United States Joint Forces Command (USJFCOM) has just released its “Joint Operating Environment” (JOE) for 2010, containing a number of changes from the preceding “JOE 2008” edition.
USJFCOM Chief of Staff, Air Force Maj. Gen. David Edgington, highlighted several aspects of the new document during a media conference marking its release.
Characterizing the document as a “speculative” look at “potential futures” that might confront joint force commanders, Edgington explained, “Encouraging strategic dialogue is really our goal. And, more importantly to us, I’ve had a couple of people bring up questions about who is our intended audience. Well, the audience is essentially anybody who can read it. Certainly we’re looking at decision makers and people who have responsibilities as far as planning. But if there was a specific focus we would have to narrow it down to, it is the strategic regional combatant commanders of the military and those who are preparing for future roles to take over those command responsibilities, so that we can help stimulate that intellectual rigor to look at what they need to do to prepare their forces and prepare their plans to handle the challenges globally that our nation has to get involved in.”
In addressing that target audience, “JOE 10” builds on a perspective of constants (nature of war, nature of change, etc.).
From there, it takes speculative looks across a range of “trends influencing the world’s security.” These include demographics, globalization, economics, energy, food, water, climate change and natural disasters, pandemics, cyber, and space.
Readers are then confronted with “the contextual world,” initially across specific regions and then across topics ranging from “weak and failing states” to “the battle of narratives.”
“The battle of the narratives,” for example, explains that “Modern wars are fought in more than simply the physical elements of the battlefield. Among the most important of these are the media in which the ‘battle of narratives’ will occur. Our enemies have already recognized that perception is as important to their successes as the actual events.”
“For terrorists, the Internet and mass media have become forums for achieving their political aims,” it adds. “Sophisticated terrorists emphasize the importance of integrating combat activities (terrorist attacks) into a coherent strategic communication program. Radical groups are not the only ones who understand the importance of dominating the media message. Russia synchronized military operations with a media offensive during its invasion of Georgia. Within days of the invasion, a small coterie of Russians, well known in the West, was placing editorials in major newspapers in the United States and Europe. The battle of narratives must involve a sophisticated understanding of the enemy and how he will attempt to influence the perceptions not only of his followers, but the global community. His efforts will involve deception, sophisticated attempts to spin events, and outright lies…”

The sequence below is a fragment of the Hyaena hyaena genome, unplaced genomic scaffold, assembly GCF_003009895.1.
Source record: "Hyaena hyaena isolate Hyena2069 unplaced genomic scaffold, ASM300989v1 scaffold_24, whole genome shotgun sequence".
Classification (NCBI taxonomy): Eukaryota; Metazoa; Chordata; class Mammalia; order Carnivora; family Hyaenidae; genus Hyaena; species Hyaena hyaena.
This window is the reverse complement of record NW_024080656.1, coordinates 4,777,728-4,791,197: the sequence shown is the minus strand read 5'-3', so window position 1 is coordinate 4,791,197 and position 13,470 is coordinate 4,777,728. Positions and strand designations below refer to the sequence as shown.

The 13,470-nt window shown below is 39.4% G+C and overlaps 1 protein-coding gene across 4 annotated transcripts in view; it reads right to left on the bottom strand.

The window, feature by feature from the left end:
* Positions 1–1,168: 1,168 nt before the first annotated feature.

With the speculative “contextual world,” established JOE 10 then moves through sections devoted to “the implications for the joint forces” and “future opportunities” before offering some concluding thoughts.
Asked about significant trend and implication differences between JOE 08 and the new JOE 10, Edgington said, “Clearly, our focus on the economic downturn globally, not withstanding the ‘close to crisis’ situation that it has put our own country in, is something alarming to us – not from trying to influence the political way ahead but certainly the implications for global security and the implications to our future commanders on what that they can potentially expect for forces; developmental and the budget available for that.”
In addition he also highlighted maturing discussions on the cyber threat and other technological developments.
Offering a final thought, Edgington related a frequent observation made by the USJFCOM Commander, Gen. James Mattis.
“He says, ‘We will not get this 100 percent right. There’s no question. We don’t think we have it 100 percent right. But what we as a nation and we as a responsible command can not afford to do is get it 100 percent wrong, because we haven’t taken the time and had the discipline to look at what could happen.’ So this informs our folks of what the possibilities are.”